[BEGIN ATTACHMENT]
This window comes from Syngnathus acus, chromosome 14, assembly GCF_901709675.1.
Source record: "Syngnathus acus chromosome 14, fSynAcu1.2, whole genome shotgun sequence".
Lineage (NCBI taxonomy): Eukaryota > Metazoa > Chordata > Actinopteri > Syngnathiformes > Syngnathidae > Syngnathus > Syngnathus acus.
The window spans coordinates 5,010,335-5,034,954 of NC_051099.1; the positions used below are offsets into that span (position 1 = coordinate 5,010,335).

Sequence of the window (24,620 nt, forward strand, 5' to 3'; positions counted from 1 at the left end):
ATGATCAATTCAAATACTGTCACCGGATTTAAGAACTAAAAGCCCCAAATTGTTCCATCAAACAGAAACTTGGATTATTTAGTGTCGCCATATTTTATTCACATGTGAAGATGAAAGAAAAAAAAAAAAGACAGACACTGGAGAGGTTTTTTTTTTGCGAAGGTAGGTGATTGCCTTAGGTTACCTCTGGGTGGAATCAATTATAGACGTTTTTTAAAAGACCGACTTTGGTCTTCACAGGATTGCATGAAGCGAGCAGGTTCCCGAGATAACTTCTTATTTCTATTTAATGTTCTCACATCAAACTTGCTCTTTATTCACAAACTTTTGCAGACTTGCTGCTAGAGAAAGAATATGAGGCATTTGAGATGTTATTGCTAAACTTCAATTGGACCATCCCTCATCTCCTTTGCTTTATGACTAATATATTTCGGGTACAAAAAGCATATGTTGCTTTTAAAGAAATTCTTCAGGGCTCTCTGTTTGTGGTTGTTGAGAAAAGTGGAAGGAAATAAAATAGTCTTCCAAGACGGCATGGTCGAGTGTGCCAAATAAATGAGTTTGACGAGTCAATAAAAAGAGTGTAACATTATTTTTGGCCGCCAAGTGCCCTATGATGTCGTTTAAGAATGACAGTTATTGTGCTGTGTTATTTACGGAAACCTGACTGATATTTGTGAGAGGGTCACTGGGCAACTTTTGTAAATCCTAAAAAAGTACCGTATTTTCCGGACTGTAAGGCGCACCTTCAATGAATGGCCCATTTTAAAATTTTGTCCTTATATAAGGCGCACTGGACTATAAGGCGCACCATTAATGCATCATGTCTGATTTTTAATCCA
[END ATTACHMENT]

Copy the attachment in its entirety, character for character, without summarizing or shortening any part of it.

This window comes from Syngnathus acus, chromosome 14, assembly GCF_901709675.1.
Source record: "Syngnathus acus chromosome 14, fSynAcu1.2, whole genome shotgun sequence".
Lineage (NCBI taxonomy): Eukaryota > Metazoa > Chordata > Actinopteri > Syngnathiformes > Syngnathidae > Syngnathus > Syngnathus acus.
The window spans coordinates 5,010,335-5,034,954 of NC_051099.1; the positions used below are offsets into that span (position 1 = coordinate 5,010,335).

Sequence of the window (24,620 nt, forward strand, 5' to 3'; positions counted from 1 at the left end):
ATGATCAATTCAAATACTGTCACCGGATTTAAGAACTAAAAGCCCCAAATTGTTCCATCAAACAGAAACTTGGATTATTTAGTGTCGCCATATTTTATTCACATGTGAAGATGAAAGAAAAAAAAAAAAGACAGACACTGGAGAGGTTTTTTTTTTGCGAAGGTAGGTGATTGCCTTAGGTTACCTCTGGGTGGAATCAATTATAGACGTTTTTTAAAAGACCGACTTTGGTCTTCACAGGATTGCATGAAGCGAGCAGGTTCCCGAGATAACTTCTTATTTCTATTTAATGTTCTCACATCAAACTTGCTCTTTATTCACAAACTTTTGCAGACTTGCTGCTAGAGAAAGAATATGAGGCATTTGAGATGTTATTGCTAAACTTCAATTGGACCATCCCTCATCTCCTTTGCTTTATGACTAATATATTTCGGGTACAAAAAGCATATGTTGCTTTTAAAGAAATTCTTCAGGGCTCTCTGTTTGTGGTTGTTGAGAAAAGTGGAAGGAAATAAAATAGTCTTCCAAGACGGCATGGTCGAGTGTGCCAAATAAATGAGTTTGACGAGTCAATAAAAAGAGTGTAACATTATTTTTGGCCGCCAAGTGCCCTATGATGTCGTTTAAGAATGACAGTTATTGTGCTGTGTTATTTACGGAAACCTGACTGATATTTGTGAGAGGGTCACTGGGCAACTTTTGTAAATCCTAAAAAAGTACCGTATTTTCCGGACTGTAAGGCGCACCTTCAATGAATGGCCCATTTTAAAATTTTGTCCTTATATAAGGCGCACTGGACTATAAGGCGCACCATTAATGCATCATGTCTGATTTTTAATCCA